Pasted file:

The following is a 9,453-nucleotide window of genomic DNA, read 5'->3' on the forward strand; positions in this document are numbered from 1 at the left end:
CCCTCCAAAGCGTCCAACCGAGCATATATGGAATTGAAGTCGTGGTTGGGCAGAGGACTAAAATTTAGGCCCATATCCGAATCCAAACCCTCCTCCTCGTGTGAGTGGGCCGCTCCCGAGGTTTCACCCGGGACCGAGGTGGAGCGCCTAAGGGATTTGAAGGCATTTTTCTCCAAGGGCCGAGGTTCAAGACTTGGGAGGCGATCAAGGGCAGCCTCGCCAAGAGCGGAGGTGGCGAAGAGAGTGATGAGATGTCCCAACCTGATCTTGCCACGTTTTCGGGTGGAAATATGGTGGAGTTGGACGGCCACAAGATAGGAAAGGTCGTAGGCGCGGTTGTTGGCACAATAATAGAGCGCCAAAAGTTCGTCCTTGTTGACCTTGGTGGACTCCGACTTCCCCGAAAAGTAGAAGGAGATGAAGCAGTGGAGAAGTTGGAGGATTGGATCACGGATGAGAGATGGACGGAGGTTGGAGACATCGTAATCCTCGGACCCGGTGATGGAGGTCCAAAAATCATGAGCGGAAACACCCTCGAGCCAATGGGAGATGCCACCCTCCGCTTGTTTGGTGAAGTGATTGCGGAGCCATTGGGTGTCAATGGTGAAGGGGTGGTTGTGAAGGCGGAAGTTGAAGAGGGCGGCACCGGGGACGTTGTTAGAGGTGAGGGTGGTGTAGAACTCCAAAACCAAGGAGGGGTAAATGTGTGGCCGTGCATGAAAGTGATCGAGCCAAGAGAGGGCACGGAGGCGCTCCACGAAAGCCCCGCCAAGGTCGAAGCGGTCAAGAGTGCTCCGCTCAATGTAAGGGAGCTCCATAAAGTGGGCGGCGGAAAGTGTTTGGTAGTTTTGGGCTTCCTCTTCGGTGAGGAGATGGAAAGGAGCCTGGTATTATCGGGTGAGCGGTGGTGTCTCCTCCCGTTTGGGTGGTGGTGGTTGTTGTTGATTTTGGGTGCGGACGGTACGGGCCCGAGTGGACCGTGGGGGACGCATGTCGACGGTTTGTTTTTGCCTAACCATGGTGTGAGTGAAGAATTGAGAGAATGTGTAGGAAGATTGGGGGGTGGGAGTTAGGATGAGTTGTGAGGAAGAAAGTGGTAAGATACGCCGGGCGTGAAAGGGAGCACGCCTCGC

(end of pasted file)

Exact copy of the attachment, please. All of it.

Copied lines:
The following is a 9,453-nucleotide window of genomic DNA, read 5'->3' on the forward strand; positions in this document are numbered from 1 at the left end:
CCCTCCAAAGCGTCCAACCGAGCATATATGGAATTGAAGTCGTGGTTGGGCAGAGGACTAAAATTTAGGCCCATATCCGAATCCAAACCCTCCTCCTCGTGTGAGTGGGCCGCTCCCGAGGTTTCACCCGGGACCGAGGTGGAGCGCCTAAGGGATTTGAAGGCATTTTTCTCCAAGGGCCGAGGTTCAAGACTTGGGAGGCGATCAAGGGCAGCCTCGCCAAGAGCGGAGGTGGCGAAGAGAGTGATGAGATGTCCCAACCTGATCTTGCCACGTTTTCGGGTGGAAATATGGTGGAGTTGGACGGCCACAAGATAGGAAAGGTCGTAGGCGCGGTTGTTGGCACAATAATAGAGCGCCAAAAGTTCGTCCTTGTTGACCTTGGTGGACTCCGACTTCCCCGAAAAGTAGAAGGAGATGAAGCAGTGGAGAAGTTGGAGGATTGGATCACGGATGAGAGATGGACGGAGGTTGGAGACATCGTAATCCTCGGACCCGGTGATGGAGGTCCAAAAATCATGAGCGGAAACACCCTCGAGCCAATGGGAGATGCCACCCTCCGCTTGTTTGGTGAAGTGATTGCGGAGCCATTGGGTGTCAATGGTGAAGGGGTGGTTGTGAAGGCGGAAGTTGAAGAGGGCGGCACCGGGGACGTTGTTAGAGGTGAGGGTGGTGTAGAACTCCAAAACCAAGGAGGGGTAAATGTGTGGCCGTGCATGAAAGTGATCGAGCCAAGAGAGGGCACGGAGGCGCTCCACGAAAGCCCCGCCAAGGTCGAAGCGGTCAAGAGTGCTCCGCTCAATGTAAGGGAGCTCCATAAAGTGGGCGGCGGAAAGTGTTTGGTAGTTTTGGGCTTCCTCTTCGGTGAGGAGATGGAAAGGAGCCTGGTATTATCGGGTGAGCGGTGGTGTCTCCTCCCGTTTGGGTGGTGGTGGTTGTTGTTGATTTTGGGTGCGGACGGTACGGGCCCGAGTGGACCGTGGGGGACGCATGTCGACGGTTTGTTTTTGCCTAACCATGGTGTGAGTGAAGAATTGAGAGAATGTGTAGGAAGATTGGGGGGTGGGAGTTAGGATGAGTTGTGAGGAAGAAAGTGGTAAGATACGCCGGGCGTGAAAGGGAGCACGCCTCGC